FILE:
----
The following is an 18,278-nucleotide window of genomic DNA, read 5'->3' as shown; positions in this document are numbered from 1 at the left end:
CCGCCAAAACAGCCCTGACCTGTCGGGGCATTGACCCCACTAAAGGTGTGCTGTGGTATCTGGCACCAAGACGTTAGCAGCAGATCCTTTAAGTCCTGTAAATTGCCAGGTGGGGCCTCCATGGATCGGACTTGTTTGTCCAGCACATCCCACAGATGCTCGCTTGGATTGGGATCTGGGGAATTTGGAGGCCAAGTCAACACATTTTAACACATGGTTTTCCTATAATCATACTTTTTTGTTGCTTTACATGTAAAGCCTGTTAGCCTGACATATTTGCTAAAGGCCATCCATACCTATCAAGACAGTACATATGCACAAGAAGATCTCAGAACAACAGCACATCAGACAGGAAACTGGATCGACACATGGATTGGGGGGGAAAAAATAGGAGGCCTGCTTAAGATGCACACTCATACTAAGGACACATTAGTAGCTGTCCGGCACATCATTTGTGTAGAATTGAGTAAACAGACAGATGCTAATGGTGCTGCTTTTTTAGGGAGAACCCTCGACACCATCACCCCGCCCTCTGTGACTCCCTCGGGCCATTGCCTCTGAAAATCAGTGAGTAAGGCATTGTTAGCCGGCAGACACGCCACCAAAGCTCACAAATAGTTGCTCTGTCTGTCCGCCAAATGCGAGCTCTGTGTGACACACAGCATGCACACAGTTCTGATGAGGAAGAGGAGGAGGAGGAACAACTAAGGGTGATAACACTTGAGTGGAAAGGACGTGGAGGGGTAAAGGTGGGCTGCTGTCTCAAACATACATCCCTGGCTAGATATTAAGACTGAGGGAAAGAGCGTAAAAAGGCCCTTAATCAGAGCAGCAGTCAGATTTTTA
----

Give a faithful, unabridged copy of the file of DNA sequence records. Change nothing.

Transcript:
The following is an 18,278-nucleotide window of genomic DNA, read 5'->3' as shown; positions in this document are numbered from 1 at the left end:
CCGCCAAAACAGCCCTGACCTGTCGGGGCATTGACCCCACTAAAGGTGTGCTGTGGTATCTGGCACCAAGACGTTAGCAGCAGATCCTTTAAGTCCTGTAAATTGCCAGGTGGGGCCTCCATGGATCGGACTTGTTTGTCCAGCACATCCCACAGATGCTCGCTTGGATTGGGATCTGGGGAATTTGGAGGCCAAGTCAACACATTTTAACACATGGTTTTCCTATAATCATACTTTTTTGTTGCTTTACATGTAAAGCCTGTTAGCCTGACATATTTGCTAAAGGCCATCCATACCTATCAAGACAGTACATATGCACAAGAAGATCTCAGAACAACAGCACATCAGACAGGAAACTGGATCGACACATGGATTGGGGGGGAAAAAATAGGAGGCCTGCTTAAGATGCACACTCATACTAAGGACACATTAGTAGCTGTCCGGCACATCATTTGTGTAGAATTGAGTAAACAGACAGATGCTAATGGTGCTGCTTTTTTAGGGAGAACCCTCGACACCATCACCCCGCCCTCTGTGACTCCCTCGGGCCATTGCCTCTGAAAATCAGTGAGTAAGGCATTGTTAGCCGGCAGACACGCCACCAAAGCTCACAAATAGTTGCTCTGTCTGTCCGCCAAATGCGAGCTCTGTGTGACACACAGCATGCACACAGTTCTGATGAGGAAGAGGAGGAGGAGGAACAACTAAGGGTGATAACACTTGAGTGGAAAGGACGTGGAGGGGTAAAGGTGGGCTGCTGTCTCAAACATACATCCCTGGCTAGATATTAAGACTGAGGGAAAGAGCGTAAAAAGGCCCTTAATCAGAGCAGCAGTCAGATTTTTA